It is possible, of course, that some of these innovative philanthropic businesses will fail, but perhaps at no higher rate no than other start ups. And if so, so be it,  innovation requires taking taking on the risks of failure, but also the rewards of success and of leading the way in developing a whole new sector.

In spite of what I consider my one missed prediction for 2010, I think that last year's predictions, which you can read here, have proven to hold up and will grow to have even more importance in 2011. Business giving in partnership with consumers, non-profits and communities, will be evolving and will create better solutions to local and global problems.

I look forward to bringing more of these stories here in 2011.


Tuesday, January 4, 2011

Bring The Green Attitude To Your Workplace

By Lisa Markum

Going green has become trendy in homes and in work environments. If you haven't caught on to this trend, it's time! This article will give you some great ideas of how to make your work environment go green. More and more work places are doing it as it helps build a better vibe in the work place and is helping the earth.

It's not an easy process to make the changes and it doesn't happen over night. With that said there's nothing wrong with going slow and make small changes to start the process.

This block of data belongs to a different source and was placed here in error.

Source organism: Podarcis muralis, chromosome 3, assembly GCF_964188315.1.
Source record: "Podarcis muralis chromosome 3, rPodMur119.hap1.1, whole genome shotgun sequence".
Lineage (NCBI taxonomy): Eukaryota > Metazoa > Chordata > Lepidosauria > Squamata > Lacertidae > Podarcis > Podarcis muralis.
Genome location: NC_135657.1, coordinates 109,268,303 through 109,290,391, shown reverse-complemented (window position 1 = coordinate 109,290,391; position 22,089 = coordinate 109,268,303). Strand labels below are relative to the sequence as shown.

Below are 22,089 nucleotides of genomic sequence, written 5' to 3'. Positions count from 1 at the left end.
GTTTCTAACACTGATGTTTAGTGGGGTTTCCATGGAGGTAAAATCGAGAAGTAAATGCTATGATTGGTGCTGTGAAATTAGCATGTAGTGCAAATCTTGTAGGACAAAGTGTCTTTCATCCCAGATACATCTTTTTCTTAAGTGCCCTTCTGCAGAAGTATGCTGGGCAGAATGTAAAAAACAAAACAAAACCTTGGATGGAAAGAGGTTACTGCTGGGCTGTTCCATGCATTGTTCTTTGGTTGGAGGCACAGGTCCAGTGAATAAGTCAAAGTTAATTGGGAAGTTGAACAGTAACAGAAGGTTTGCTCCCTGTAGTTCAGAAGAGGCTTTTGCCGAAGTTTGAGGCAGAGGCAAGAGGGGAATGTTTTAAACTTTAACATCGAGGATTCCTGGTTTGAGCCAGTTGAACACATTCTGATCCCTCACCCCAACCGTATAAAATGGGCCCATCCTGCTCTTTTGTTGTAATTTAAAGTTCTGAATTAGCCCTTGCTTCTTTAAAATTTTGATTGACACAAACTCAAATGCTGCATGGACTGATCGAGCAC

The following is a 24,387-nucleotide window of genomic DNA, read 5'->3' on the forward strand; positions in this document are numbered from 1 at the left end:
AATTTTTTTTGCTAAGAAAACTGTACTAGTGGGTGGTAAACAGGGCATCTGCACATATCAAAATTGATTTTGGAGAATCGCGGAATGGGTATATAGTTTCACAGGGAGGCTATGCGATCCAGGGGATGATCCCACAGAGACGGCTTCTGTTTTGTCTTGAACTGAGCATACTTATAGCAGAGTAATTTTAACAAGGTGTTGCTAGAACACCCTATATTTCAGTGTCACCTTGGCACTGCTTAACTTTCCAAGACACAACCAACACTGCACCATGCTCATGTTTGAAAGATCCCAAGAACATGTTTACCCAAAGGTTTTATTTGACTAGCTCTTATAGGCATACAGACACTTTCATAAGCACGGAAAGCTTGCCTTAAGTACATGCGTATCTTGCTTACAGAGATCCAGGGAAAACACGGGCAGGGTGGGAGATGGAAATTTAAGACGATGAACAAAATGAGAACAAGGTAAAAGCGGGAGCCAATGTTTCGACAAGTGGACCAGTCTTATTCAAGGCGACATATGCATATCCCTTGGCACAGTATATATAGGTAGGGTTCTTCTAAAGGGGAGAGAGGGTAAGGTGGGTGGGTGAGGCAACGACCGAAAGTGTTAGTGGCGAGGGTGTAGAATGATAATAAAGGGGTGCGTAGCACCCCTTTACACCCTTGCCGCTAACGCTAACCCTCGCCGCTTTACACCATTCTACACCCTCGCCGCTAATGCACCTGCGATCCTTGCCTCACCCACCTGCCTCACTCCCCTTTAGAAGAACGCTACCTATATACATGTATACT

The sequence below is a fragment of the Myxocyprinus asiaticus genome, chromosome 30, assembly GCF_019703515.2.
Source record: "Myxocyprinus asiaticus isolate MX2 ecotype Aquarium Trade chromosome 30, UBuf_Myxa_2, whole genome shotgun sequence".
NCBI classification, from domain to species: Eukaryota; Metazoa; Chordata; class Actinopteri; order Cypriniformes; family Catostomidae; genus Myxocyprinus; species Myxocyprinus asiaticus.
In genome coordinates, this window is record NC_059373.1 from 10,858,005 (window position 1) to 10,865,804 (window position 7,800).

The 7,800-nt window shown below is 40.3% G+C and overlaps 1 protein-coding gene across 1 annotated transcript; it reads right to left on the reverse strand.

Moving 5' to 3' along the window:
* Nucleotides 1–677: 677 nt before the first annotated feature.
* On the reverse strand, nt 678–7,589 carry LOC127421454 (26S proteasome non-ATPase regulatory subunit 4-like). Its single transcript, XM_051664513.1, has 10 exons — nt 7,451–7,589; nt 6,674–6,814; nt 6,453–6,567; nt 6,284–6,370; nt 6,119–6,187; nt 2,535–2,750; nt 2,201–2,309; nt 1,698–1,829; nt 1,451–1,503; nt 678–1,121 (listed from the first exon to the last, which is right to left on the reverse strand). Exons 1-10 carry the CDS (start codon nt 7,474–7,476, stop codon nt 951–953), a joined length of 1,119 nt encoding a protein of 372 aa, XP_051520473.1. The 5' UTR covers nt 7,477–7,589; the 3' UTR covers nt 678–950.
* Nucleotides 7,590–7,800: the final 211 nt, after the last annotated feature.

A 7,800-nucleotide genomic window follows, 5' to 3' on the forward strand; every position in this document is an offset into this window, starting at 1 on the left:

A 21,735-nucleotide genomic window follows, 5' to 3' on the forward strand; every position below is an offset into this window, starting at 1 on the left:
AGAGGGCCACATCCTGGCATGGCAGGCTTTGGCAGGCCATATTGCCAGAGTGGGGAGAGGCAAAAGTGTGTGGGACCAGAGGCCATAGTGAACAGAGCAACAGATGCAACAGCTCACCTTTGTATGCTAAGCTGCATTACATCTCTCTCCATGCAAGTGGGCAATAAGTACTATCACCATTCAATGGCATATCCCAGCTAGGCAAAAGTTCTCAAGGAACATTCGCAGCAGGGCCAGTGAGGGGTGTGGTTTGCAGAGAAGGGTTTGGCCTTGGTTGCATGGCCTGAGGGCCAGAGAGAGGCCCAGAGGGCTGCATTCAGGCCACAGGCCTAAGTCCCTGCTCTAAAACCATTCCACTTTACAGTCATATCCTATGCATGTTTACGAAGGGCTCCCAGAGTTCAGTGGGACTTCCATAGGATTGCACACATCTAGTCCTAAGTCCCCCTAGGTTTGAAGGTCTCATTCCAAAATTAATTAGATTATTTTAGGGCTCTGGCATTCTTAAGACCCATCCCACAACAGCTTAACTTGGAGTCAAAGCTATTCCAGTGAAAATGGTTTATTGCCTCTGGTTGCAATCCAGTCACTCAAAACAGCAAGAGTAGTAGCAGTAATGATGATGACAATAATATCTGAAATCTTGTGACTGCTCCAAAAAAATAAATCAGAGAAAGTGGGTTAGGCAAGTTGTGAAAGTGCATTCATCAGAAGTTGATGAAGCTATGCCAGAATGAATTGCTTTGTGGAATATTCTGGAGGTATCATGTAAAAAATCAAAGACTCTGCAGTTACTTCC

In order to start this process, come up with a plan on where you want to begin. Start to build awareness in the work environment so people know there are going to be some changes made. Everyone's in on it together and you will all feel great about yourselves.

A good place to start is paper! We all know where paper comes from and how it's been harming the earth for many years. Most of us probably don't think about this on a daily basis, but it's the truth! Change the paper you're using!

There are many paper companies out there, so if your paper company in the office isn't ethical then find another. The first thing you should find out is if they're part of the forest certification program. Paper companies that are a part of this group make an effort to practice with higher ethical standards. You can find this on their website or by calling and asking for documentation.

Are you using recycled paper? Most packages of paper will indicate if it's recycled or not. Many paper companies use post consumer products and make paper from it. The higher the percentage of the recycled goods, the better!

If you're printing fliers, mailers or any other form of materials, look for vegetable based ink. This type of ink uses liquid from soy beans. Soy beans are very easy to grow and have been proven to release minimal greenhouse gases during their development.

Making the office a greener environment is a great idea! Employees will all love it and you will all feel great about helping the earth. Good luck!

This author loves the earth and is often found spreading her concern. In addition to writing about the environment, she also writes about home renovations and lighting. She recently wrote about bath lights and bath light fixtures.